Illustration by Josefina Schargorodsky

Why We GoLos Angeles

Sujata Day on Her Search For Samosas As Good As Mom’s


What makes a restaurant special enough for us to return to again and again? In our recurring essay series Why We Go, we ask our favorite cultural and literary figures why they returned to a treasured place. Here, award-winning director and writer Sujata Day recalls the spot in L.A. she yearns for most.

Nothing beats my mom’s home-cooked Indian food. Living in Los Angeles, I’m constantly on a quest for a singara (Bengali samosa) that tastes as perfect as hers. I haven’t found it yet, but India Sweets and Spices in Atwater Village is about as close as it gets.

When my parents visit from Pennsylvania, India Sweets and Spices in Atwater Village is our first stop. Not only is it a dine-in restaurant; it’s also attached to a bustling Indian market selling everything from fresh vegetables to embroidered saris.

My parents are from Kolkata, in northeast India. Our family eats meat and fish, like most Bengalis. The majority of Indian restaurants in the US are north Indian. India Sweets and Spices is south Indian, so you’re not going to find tandoori chicken or lamb vindaloo here. What you will find are classic south Indian vegetarian specialties like dosa, uttapam, and idli sambar.

I’ll just come right out and say it: I’m an Indian food snob. Most of the restaurants outside of Artesia (known as Little India) in Los Angeles are just meh. One time, my grandma and great aunt were visiting and as we drove the multiple freeways to arrive at Pioneer Boulevard, my grandma scoffed, “We’re traveling this far for some phuchka?!” She was horrified that a common treat she could just walk outside and procure from a street vendor for a few rupees was an hour’s drive away.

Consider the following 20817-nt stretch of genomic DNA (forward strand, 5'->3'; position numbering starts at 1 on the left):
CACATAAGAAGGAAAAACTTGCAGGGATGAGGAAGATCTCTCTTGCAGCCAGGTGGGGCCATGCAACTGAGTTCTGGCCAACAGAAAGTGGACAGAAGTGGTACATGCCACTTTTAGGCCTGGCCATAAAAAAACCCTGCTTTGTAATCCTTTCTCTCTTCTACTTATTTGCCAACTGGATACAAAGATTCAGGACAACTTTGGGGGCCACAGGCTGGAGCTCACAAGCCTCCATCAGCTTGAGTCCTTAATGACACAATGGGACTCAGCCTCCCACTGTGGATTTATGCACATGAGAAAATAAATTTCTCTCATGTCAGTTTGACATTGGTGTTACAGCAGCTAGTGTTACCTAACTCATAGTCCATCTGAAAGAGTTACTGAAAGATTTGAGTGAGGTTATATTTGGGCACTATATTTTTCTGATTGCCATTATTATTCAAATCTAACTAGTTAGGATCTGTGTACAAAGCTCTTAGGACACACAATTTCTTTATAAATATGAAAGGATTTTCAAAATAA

It doesn’t get much better at home: I don’t have the patience for cooking in general. I wish I did. I live off frozen pizzas, salad in a bag, and popcorn. I’ve tried to watch and learn my mom’s delicious dishes as she makes them, but like most Indian moms, she uses zero recipes and measurements. I once tried to make her tandoori chicken and it came out inedibly spicy. As a yogurt-based item, nothing tandoori is ever supposed to be in the realm of spicy. I tried, failed, and never tried again.

Suffice it to say that India Sweets and Spices is a real lifeline. After parking dangerously close to another car in the crowded lot, we walk in and are immediately flooded by sensory overload. The mixed aroma of spices clears our sinuses, vegan hipsters sit at the cafeteria-style tables, and Bollywood music videos play from a television hanging from a wall. Bulletin boards overflow with flyers announcing ‘seeking Desi roommate,’ upcoming concert performances from Indian artists, and religious events at the local Hindu temples.

My mom hovers in front of the display of mishti (sweets) and choora (spicy chips) as my dad and I mull over the steaming buffet. Mouth-watering curries vary from day to day depending on whatever the cook feels like cooking, but there’s usually always daal and chola. Some of my favorite sides on rotation are pumpkin, eggplant, and mattar tofu. If you’re looking for a range of spice levels, move along. India Sweets and Spices ain’t got time for that nonsense. I appreciate that they have one spice level and it’s just hella spicy.